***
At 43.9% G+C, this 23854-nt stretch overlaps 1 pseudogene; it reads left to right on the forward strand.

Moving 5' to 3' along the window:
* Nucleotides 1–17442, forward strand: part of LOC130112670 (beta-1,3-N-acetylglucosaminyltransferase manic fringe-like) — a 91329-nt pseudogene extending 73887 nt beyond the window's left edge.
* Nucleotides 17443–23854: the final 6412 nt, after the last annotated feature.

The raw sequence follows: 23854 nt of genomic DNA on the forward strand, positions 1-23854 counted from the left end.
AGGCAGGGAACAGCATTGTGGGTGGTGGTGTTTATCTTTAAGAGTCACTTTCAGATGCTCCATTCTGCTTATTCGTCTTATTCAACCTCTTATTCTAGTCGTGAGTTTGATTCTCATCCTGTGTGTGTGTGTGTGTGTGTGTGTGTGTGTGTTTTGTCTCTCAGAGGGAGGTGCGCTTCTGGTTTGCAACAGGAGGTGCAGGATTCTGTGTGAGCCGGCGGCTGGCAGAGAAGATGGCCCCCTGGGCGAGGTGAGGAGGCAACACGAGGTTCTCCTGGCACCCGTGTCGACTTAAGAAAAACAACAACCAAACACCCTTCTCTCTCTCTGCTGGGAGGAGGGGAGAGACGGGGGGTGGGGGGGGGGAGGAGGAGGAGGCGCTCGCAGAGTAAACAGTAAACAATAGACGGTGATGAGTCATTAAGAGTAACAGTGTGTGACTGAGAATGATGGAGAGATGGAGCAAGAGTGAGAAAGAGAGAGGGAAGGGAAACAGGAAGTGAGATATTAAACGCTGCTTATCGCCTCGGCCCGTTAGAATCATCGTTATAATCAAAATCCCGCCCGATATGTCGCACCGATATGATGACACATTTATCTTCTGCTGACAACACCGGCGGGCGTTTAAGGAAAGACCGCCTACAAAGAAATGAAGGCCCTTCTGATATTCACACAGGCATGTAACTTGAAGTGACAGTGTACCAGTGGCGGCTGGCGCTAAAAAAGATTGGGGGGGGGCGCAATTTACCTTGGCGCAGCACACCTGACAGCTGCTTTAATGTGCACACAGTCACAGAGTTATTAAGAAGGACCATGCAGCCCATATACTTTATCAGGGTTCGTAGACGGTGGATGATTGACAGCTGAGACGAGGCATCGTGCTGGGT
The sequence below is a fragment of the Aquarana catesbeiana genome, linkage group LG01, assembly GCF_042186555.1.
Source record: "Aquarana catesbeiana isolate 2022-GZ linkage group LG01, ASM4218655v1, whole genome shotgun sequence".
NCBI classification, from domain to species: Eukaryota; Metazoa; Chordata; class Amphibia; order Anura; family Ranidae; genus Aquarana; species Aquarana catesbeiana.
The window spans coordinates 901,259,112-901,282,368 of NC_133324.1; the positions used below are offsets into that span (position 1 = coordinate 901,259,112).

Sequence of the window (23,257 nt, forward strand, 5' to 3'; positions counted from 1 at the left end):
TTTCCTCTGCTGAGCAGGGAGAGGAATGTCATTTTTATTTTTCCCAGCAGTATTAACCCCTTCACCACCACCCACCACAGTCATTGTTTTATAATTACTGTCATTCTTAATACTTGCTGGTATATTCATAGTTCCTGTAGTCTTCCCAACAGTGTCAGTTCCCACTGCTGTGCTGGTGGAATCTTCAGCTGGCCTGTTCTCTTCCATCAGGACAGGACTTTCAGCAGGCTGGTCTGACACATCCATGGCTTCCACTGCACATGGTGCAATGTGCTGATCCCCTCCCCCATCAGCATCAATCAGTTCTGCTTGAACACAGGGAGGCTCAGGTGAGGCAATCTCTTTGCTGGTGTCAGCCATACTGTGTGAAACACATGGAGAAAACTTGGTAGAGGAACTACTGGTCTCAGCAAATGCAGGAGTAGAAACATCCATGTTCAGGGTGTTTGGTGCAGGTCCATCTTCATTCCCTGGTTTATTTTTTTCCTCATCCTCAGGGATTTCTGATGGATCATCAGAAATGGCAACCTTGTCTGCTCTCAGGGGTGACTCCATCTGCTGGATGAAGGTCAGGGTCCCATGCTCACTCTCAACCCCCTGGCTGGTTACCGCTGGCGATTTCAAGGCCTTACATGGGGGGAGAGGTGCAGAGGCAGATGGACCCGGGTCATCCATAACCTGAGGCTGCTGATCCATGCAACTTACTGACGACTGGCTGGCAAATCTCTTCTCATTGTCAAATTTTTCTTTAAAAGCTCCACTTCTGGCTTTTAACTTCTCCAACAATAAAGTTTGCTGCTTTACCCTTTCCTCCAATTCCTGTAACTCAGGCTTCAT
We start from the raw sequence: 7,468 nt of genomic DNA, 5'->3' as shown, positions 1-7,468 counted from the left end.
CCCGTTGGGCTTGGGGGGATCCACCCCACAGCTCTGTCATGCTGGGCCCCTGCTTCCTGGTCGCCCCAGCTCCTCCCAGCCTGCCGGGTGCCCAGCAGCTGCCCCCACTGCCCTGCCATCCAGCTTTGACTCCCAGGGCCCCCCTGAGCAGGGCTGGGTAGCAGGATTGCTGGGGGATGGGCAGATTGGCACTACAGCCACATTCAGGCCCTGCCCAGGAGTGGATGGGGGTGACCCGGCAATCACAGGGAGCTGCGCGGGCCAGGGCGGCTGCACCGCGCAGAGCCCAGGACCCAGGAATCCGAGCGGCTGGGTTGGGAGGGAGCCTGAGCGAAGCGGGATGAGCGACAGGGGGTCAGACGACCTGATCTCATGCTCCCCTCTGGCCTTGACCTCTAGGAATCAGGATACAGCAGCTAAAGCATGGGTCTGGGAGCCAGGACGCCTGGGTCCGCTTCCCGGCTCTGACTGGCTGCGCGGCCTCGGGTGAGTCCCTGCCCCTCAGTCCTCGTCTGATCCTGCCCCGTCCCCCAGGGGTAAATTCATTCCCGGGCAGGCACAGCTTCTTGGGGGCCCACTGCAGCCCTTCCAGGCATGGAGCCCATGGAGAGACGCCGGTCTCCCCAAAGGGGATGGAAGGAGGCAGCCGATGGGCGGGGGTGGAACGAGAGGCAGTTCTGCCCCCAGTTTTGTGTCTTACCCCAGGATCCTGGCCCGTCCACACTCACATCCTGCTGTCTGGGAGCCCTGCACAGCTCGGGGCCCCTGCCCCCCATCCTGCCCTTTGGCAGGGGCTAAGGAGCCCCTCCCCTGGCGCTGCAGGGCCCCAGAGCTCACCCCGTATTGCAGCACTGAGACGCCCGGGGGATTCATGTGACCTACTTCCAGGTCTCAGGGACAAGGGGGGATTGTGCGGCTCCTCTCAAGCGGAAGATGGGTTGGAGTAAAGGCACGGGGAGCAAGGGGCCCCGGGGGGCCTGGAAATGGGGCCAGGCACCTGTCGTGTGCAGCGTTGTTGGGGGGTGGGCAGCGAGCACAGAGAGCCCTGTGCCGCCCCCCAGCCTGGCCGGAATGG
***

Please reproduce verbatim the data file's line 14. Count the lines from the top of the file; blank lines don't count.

CCCGTTGGGCTTGGGGGGATCCACCCCACAGCTCTGTCATGCTGGGCCCCTGCTTCCTGGTCGCCCCAGCTCCTCCCAGCCTGCCGGGTGCCCAGCAGCTGCCCCCACTGCCCTGCCATCCAGCTTTGACTCCCAGGGCCCCCCTGAGCAGGGCTGGGTAGCAGGATTGCTGGGGGATGGGCAGATTGGCACTACAGCCACATTCAGGCCCTGCCCAGGAGTGGATGGGGGTGACCCGGCAATCACAGGGAGCTGCGCGGGCCAGGGCGGCTGCACCGCGCAGAGCCCAGGACCCAGGAATCCGAGCGGCTGGGTTGGGAGGGAGCCTGAGCGAAGCGGGATGAGCGACAGGGGGTCAGACGACCTGATCTCATGCTCCCCTCTGGCCTTGACCTCTAGGAATCAGGATACAGCAGCTAAAGCATGGGTCTGGGAGCCAGGACGCCTGGGTCCGCTTCCCGGCTCTGACTGGCTGCGCGGCCTCGGGTGAGTCCCTGCCCCTCAGTCCTCGTCTGATCCTGCCCCGTCCCCCAGGGGTAAATTCATTCCCGGGCAGGCACAGCTTCTTGGGGGCCCACTGCAGCCCTTCCAGGCATGGAGCCCATGGAGAGACGCCGGTCTCCCCAAAGGGGATGGAAGGAGGCAGCCGATGGGCGGGGGTGGAACGAGAGGCAGTTCTGCCCCCAGTTTTGTGTCTTACCCCAGGATCCTGGCCCGTCCACACTCACATCCTGCTGTCTGGGAGCCCTGCACAGCTCGGGGCCCCTGCCCCCCATCCTGCCCTTTGGCAGGGGCTAAGGAGCCCCTCCCCTGGCGCTGCAGGGCCCCAGAGCTCACCCCGTATTGCAGCACTGAGACGCCCGGGGGATTCATGTGACCTACTTCCAGGTCTCAGGGACAAGGGGGGATTGTGCGGCTCCTCTCAAGCGGAAGATGGGTTGGAGTAAAGGCACGGGGAGCAAGGGGCCCCGGGGGGCCTGGAAATGGGGCCAGGCACCTGTCGTGTGCAGCGTTGTTGGGGGGTGGGCAGCGAGCACAGAGAGCCCTGTGCCGCCCCCCAGCCTGGCCGGAATGG